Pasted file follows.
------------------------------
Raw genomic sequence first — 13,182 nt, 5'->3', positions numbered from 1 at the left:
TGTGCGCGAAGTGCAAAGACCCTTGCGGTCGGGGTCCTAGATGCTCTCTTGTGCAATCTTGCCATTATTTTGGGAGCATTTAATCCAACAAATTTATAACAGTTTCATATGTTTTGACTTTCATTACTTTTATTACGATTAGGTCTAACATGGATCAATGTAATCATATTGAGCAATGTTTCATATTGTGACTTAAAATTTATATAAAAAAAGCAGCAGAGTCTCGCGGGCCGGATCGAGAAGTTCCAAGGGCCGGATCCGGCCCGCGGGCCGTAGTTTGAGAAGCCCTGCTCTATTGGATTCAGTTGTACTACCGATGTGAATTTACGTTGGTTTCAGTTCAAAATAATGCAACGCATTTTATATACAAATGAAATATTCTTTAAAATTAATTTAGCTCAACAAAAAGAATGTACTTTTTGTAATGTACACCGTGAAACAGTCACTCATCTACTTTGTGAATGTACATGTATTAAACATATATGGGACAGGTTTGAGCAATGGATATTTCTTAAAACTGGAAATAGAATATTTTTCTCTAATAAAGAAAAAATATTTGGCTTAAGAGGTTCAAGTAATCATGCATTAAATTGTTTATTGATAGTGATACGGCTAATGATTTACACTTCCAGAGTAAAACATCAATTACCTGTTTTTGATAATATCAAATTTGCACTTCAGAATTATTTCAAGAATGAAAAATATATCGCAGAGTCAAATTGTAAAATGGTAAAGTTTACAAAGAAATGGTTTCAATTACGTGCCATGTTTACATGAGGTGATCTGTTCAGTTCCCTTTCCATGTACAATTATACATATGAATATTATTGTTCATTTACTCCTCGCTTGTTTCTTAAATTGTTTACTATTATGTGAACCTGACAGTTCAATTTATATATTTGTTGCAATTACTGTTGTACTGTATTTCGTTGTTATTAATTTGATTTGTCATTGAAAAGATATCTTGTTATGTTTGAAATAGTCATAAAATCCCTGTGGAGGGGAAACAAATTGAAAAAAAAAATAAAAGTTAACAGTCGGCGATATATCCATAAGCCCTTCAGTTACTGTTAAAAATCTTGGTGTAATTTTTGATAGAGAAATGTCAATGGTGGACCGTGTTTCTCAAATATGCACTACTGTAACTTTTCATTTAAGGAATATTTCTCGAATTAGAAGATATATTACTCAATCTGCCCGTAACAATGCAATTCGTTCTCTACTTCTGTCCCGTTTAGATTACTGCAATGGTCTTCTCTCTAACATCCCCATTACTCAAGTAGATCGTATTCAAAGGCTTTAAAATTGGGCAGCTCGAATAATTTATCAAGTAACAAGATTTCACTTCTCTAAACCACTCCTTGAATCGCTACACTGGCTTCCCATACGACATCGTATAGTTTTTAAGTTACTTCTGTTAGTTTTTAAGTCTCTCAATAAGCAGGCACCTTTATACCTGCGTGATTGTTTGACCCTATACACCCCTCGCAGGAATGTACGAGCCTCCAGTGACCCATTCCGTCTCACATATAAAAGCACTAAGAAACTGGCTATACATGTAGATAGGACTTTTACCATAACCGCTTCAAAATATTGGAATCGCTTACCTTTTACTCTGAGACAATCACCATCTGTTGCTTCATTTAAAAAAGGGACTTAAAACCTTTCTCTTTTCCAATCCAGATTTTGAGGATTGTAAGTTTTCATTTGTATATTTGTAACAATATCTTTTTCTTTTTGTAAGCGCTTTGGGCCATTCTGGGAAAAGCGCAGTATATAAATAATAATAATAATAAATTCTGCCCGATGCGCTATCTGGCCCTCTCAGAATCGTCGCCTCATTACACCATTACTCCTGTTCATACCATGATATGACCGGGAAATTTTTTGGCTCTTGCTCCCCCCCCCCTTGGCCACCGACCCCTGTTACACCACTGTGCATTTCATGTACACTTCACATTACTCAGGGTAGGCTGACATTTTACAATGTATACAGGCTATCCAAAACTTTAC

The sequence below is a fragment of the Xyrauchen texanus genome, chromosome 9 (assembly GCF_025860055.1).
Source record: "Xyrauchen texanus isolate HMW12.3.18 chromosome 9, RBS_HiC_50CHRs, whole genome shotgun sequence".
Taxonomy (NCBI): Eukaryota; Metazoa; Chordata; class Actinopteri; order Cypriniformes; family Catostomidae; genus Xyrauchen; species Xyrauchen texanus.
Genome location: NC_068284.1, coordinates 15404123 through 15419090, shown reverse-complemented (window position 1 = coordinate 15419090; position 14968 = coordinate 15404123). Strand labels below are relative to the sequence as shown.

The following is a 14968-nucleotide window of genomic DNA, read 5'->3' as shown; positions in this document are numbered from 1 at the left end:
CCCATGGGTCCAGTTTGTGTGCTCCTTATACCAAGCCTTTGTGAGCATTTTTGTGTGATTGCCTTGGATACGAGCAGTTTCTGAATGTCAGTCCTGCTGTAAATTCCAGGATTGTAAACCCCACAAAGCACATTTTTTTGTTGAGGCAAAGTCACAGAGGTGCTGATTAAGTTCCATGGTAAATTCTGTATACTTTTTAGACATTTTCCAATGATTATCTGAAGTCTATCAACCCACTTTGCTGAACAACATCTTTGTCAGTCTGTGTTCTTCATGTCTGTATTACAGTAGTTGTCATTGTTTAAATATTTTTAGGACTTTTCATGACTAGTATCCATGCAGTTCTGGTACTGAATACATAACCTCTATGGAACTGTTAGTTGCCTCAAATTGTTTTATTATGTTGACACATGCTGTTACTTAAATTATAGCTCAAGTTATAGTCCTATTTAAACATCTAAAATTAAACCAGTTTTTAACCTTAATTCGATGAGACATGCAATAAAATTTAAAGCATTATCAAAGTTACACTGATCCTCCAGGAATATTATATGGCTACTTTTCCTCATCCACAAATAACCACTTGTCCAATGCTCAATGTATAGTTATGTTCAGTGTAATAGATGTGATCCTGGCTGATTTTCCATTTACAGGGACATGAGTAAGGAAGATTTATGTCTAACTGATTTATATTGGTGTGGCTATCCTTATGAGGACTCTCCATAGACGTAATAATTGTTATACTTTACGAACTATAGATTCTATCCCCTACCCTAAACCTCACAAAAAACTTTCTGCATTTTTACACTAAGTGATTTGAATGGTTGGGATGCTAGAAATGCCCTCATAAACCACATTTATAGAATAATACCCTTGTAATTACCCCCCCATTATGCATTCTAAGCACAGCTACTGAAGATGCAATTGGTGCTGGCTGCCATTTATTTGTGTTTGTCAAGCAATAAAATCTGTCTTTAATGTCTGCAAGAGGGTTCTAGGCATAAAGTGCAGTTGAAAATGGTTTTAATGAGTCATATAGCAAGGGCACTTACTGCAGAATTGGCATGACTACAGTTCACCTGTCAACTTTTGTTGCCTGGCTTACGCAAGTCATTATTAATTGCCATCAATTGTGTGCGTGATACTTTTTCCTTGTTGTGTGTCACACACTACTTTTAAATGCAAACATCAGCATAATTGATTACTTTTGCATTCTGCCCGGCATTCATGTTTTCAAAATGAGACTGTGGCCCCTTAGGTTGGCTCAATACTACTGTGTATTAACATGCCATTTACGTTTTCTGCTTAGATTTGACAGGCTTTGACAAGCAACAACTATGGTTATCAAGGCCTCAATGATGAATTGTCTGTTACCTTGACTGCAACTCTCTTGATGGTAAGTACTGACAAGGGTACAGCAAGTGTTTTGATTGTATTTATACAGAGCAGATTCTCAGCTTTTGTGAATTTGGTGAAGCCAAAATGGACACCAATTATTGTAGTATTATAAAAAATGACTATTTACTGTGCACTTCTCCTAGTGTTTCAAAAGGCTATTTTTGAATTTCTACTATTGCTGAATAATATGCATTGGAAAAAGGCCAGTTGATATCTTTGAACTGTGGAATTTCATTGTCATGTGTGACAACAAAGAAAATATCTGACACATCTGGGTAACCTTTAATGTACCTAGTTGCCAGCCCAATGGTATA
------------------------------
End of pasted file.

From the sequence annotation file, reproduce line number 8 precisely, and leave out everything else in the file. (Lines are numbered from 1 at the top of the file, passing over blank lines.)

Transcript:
CCCATGGGTCCAGTTTGTGTGCTCCTTATACCAAGCCTTTGTGAGCATTTTTGTGTGATTGCCTTGGATACGAGCAGTTTCTGAATGTCAGTCCTGCTGTAAATTCCAGGATTGTAAACCCCACAAAGCACATTTTTTTGTTGAGGCAAAGTCACAGAGGTGCTGATTAAGTTCCATGGTAAATTCTGTATACTTTTTAGACATTTTCCAATGATTATCTGAAGTCTATCAACCCACTTTGCTGAACAACATCTTTGTCAGTCTGTGTTCTTCATGTCTGTATTACAGTAGTTGTCATTGTTTAAATATTTTTAGGACTTTTCATGACTAGTATCCATGCAGTTCTGGTACTGAATACATAACCTCTATGGAACTGTTAGTTGCCTCAAATTGTTTTATTATGTTGACACATGCTGTTACTTAAATTATAGCTCAAGTTATAGTCCTATTTAAACATCTAAAATTAAACCAGTTTTTAACCTTAATTCGATGAGACATGCAATAAAATTTAAAGCATTATCAAAGTTACACTGATCCTCCAGGAATATTATATGGCTACTTTTCCTCATCCACAAATAACCACTTGTCCAATGCTCAATGTATAGTTATGTTCAGTGTAATAGATGTGATCCTGGCTGATTTTCCATTTACAGGGACATGAGTAAGGAAGATTTATGTCTAACTGATTTATATTGGTGTGGCTATCCTTATGAGGACTCTCCATAGACGTAATAATTGTTATACTTTACGAACTATAGATTCTATCCCCTACCCTAAACCTCACAAAAAACTTTCTGCATTTTTACACTAAGTGATTTGAATGGTTGGGATGCTAGAAATGCCCTCATAAACCACATTTATAGAATAATACCCTTGTAATTACCCCCCCATTATGCATTCTAAGCACAGCTACTGAAGATGCAATTGGTGCTGGCTGCCATTTATTTGTGTTTGTCAAGCAATAAAATCTGTCTTTAATGTCTGCAAGAGGGTTCTAGGCATAAAGTGCAGTTGAAAATGGTTTTAATGAGTCATATAGCAAGGGCACTTACTGCAGAATTGGCATGACTACAGTTCACCTGTCAACTTTTGTTGCCTGGCTTACGCAAGTCATTATTAATTGCCATCAATTGTGTGCGTGATACTTTTTCCTTGTTGTGTGTCACACACTACTTTTAAATGCAAACATCAGCATAATTGATTACTTTTGCATTCTGCCCGGCATTCATGTTTTCAAAATGAGACTGTGGCCCCTTAGGTTGGCTCAATACTACTGTGTATTAACATGCCATTTACGTTTTCTGCTTAGATTTGACAGGCTTTGACAAGCAACAACTATGGTTATCAAGGCCTCAATGATGAATTGTCTGTTACCTTGACTGCAACTCTCTTGATGGTAAGTACTGACAAGGGTACAGCAAGTGTTTTGATTGTATTTATACAGAGCAGATTCTCAGCTTTTGTGAATTTGGTGAAGCCAAAATGGACACCAATTATTGTAGTATTATAAAAAATGACTATTTACTGTGCACTTCTCCTAGTGTTTCAAAAGGCTATTTTTGAATTTCTACTATTGCTGAATAATATGCATTGGAAAAAGGCCAGTTGATATCTTTGAACTGTGGAATTTCATTGTCATGTGTGACAACAAAGAAAATATCTGACACATCTGGGTAACCTTTAATGTACCTAGTTGCCAGCCCAATGGTATA